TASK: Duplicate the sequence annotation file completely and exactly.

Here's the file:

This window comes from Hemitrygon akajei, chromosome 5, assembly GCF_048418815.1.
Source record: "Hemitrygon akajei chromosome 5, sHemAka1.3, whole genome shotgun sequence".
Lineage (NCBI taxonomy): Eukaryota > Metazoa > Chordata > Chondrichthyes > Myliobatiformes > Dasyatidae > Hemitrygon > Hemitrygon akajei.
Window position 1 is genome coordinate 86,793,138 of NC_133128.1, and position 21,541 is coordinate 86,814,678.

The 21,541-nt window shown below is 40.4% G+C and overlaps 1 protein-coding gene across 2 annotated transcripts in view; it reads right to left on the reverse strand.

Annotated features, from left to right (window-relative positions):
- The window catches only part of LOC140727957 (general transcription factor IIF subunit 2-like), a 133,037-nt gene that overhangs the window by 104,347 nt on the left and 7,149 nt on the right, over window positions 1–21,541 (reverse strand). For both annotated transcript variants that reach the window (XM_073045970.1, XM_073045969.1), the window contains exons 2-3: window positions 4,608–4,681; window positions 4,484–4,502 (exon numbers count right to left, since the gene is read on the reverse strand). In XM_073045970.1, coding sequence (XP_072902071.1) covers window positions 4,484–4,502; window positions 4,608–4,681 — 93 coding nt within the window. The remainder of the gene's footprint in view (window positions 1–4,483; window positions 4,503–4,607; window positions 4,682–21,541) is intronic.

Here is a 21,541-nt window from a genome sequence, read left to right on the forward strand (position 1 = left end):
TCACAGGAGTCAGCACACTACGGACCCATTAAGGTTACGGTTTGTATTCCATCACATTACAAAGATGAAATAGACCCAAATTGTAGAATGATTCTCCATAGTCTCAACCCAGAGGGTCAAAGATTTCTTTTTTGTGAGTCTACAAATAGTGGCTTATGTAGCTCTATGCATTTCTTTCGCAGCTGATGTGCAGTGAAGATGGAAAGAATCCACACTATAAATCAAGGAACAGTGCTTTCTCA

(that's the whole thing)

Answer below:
This window comes from Hemitrygon akajei, chromosome 5, assembly GCF_048418815.1.
Source record: "Hemitrygon akajei chromosome 5, sHemAka1.3, whole genome shotgun sequence".
Lineage (NCBI taxonomy): Eukaryota > Metazoa > Chordata > Chondrichthyes > Myliobatiformes > Dasyatidae > Hemitrygon > Hemitrygon akajei.
Window position 1 is genome coordinate 86,793,138 of NC_133128.1, and position 21,541 is coordinate 86,814,678.

The 21,541-nt window shown below is 40.4% G+C and overlaps 1 protein-coding gene across 2 annotated transcripts in view; it reads right to left on the reverse strand.

Annotated features, from left to right (window-relative positions):
- The window catches only part of LOC140727957 (general transcription factor IIF subunit 2-like), a 133,037-nt gene that overhangs the window by 104,347 nt on the left and 7,149 nt on the right, over window positions 1–21,541 (reverse strand). For both annotated transcript variants that reach the window (XM_073045970.1, XM_073045969.1), the window contains exons 2-3: window positions 4,608–4,681; window positions 4,484–4,502 (exon numbers count right to left, since the gene is read on the reverse strand). In XM_073045970.1, coding sequence (XP_072902071.1) covers window positions 4,484–4,502; window positions 4,608–4,681 — 93 coding nt within the window. The remainder of the gene's footprint in view (window positions 1–4,483; window positions 4,503–4,607; window positions 4,682–21,541) is intronic.

Here is a 21,541-nt window from a genome sequence, read left to right on the forward strand (position 1 = left end):
TCACAGGAGTCAGCACACTACGGACCCATTAAGGTTACGGTTTGTATTCCATCACATTACAAAGATGAAATAGACCCAAATTGTAGAATGATTCTCCATAGTCTCAACCCAGAGGGTCAAAGATTTCTTTTTTGTGAGTCTACAAATAGTGGCTTATGTAGCTCTATGCATTTCTTTCGCAGCTGATGTGCAGTGAAGATGGAAAGAATCCACACTATAAATCAAGGAACAGTGCTTTCTCA